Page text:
Space still available for HUBbub 2010
April 13 – 14, 2010
Space is still available for those wishing to attend HUBbub2010, a workshop for current and potential users of the HUBzero Platform for Scientific Computing. The workshop will unveil an open source, “hub in a box” release of HUBzero’s core software. HUBzero is a platform for creating powerful Web sites supporting research, education and collaboration in science, engineering and other fields.
The two-day workshop will take place April 13-14 at the IUPUI University Place Conference Center, 850 West Michigan St., Indianapolis, Ind. For more information and to register, go to: http://hubzero.org/hubbub2010. Early registration ends March 12, but registrations will be accepted until the available space is filled. Space is limited.
The workshop will include three hands-on breakout sessions, one aimed at new users interested in starting a hub with the open source release, as well as current users who want to learn more about the hub technology. The other two breakout sessions will focus on research software developers and on Web developers working with hubs.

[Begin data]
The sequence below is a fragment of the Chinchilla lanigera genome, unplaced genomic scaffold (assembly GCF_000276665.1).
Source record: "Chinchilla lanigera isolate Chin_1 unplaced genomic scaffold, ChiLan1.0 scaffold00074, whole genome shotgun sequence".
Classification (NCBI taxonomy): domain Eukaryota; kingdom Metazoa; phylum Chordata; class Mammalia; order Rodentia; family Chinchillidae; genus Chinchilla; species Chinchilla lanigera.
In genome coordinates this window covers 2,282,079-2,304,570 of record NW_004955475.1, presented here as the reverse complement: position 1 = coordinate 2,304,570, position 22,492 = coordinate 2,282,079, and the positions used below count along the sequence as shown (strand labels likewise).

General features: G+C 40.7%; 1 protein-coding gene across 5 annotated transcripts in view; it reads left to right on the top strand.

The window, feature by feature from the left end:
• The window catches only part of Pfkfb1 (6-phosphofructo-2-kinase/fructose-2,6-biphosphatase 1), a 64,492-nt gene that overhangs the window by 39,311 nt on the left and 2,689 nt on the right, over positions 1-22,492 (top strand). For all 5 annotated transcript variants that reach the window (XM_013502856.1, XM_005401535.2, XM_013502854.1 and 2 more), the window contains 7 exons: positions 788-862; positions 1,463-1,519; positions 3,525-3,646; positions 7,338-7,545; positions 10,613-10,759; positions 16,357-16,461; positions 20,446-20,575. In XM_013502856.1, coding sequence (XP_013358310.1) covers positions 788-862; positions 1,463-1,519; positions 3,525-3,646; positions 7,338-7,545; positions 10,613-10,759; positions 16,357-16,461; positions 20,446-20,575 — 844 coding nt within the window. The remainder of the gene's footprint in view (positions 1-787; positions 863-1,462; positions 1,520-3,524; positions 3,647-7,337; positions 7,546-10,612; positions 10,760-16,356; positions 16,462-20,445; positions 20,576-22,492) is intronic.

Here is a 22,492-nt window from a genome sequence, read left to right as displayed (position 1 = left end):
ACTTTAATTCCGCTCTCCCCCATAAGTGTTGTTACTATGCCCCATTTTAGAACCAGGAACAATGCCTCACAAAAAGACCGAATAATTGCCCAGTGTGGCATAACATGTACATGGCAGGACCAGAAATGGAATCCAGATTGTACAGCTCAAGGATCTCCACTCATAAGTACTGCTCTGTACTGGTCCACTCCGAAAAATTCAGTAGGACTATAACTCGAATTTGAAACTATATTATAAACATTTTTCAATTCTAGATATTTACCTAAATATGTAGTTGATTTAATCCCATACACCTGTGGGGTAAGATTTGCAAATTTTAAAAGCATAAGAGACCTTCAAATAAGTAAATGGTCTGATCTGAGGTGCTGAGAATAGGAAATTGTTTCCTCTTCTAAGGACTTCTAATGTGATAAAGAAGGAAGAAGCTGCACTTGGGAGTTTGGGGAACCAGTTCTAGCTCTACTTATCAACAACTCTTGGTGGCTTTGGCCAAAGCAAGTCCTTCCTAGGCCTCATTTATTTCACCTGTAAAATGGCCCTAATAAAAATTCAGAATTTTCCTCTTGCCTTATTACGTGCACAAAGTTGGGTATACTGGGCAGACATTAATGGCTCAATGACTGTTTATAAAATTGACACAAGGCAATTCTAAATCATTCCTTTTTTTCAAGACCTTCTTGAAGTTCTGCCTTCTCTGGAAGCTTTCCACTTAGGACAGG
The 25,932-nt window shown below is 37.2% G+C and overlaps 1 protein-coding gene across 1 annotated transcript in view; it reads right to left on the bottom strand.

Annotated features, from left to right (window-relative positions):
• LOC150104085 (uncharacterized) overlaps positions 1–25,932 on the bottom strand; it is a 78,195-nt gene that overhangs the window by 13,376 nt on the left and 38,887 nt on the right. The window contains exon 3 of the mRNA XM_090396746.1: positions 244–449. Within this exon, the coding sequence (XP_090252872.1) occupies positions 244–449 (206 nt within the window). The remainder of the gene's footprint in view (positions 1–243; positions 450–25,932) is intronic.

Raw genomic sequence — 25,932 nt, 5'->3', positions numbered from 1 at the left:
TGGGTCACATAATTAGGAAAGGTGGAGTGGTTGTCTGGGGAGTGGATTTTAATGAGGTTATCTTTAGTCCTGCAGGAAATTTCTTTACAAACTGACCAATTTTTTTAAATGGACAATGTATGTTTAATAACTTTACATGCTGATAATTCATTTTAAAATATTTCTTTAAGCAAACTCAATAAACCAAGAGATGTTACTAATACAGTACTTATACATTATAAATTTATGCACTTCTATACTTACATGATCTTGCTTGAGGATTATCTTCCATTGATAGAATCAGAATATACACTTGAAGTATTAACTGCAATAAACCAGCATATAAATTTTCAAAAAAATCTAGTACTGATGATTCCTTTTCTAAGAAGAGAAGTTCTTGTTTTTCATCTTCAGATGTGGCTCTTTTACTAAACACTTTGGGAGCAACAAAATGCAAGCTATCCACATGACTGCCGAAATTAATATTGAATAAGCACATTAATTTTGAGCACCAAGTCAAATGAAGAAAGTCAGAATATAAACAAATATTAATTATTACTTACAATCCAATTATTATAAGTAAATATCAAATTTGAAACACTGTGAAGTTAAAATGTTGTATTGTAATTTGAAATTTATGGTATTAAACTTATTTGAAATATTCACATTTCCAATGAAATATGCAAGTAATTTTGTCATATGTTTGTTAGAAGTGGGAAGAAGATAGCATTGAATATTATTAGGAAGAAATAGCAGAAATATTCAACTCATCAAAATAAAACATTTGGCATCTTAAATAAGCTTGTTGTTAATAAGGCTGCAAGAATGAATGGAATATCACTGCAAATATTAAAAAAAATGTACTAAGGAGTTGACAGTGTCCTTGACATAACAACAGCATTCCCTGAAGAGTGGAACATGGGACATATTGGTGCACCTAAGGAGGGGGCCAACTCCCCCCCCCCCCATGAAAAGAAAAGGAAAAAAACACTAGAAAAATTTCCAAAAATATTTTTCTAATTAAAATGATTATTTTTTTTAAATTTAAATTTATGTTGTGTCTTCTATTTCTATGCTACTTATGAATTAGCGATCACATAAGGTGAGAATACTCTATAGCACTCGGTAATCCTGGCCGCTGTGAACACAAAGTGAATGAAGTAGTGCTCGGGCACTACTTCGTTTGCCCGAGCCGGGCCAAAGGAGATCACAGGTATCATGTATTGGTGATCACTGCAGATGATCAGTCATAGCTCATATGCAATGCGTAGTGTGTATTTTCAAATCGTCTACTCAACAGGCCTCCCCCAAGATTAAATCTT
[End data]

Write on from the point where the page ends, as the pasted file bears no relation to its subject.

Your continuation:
Among the speakers: Jennifer Schopf of the National Science Foundation’s Office of Cyberinfrastructure and John Smith, co-author of the book “Digital Habitats: Stewarding Technology for Communities.” Sessions also will include a panel discussion by representatives from existing hubs for nanotechnology research and education, earthquake engineering, pharmaceutical product development and manufacturing innovation, and cancer care engineering.
The registration fee includes all sessions, an opening reception the evening of April 12, continental breakfast and lunch April 13 and 14, and dinner on April 13.
Developed at Purdue University, HUBzero is the YouTube of simulation tools—sort of a Swiss Army Knife for deploying and accessing computational research codes, and visualizing and analyzing results, all through a familiar Web browser interface. HUBzero also facilitates connecting your tools to supercomputing clusters and other grid resources while largely avoiding complexities of grid computing. Built-in social networking features akin to Facebook create communities of researchers and educators in science, engineering, medicine, almost any field or subject matter and facilitate online collaborations.
The HUBzero platform powers nanoHUB.org and 20 other sites already, delivering hundreds of research tools and seminars to nearly a half million users each year. HUBzero, which is supported by a consortium of universities including Purdue, Indiana, Clemson and Wisconsin, enables a wide spectrum of projects in science and engineering, health care research, social science and education while satisfying NSF and other grant funder cyberinfrastructure requirements.
Writer: Greg Kline, science and technology writer, Information Technology at Purdue (ITaP), 765-494-8167 (office), 765-426-8545 (mobile), email@example.com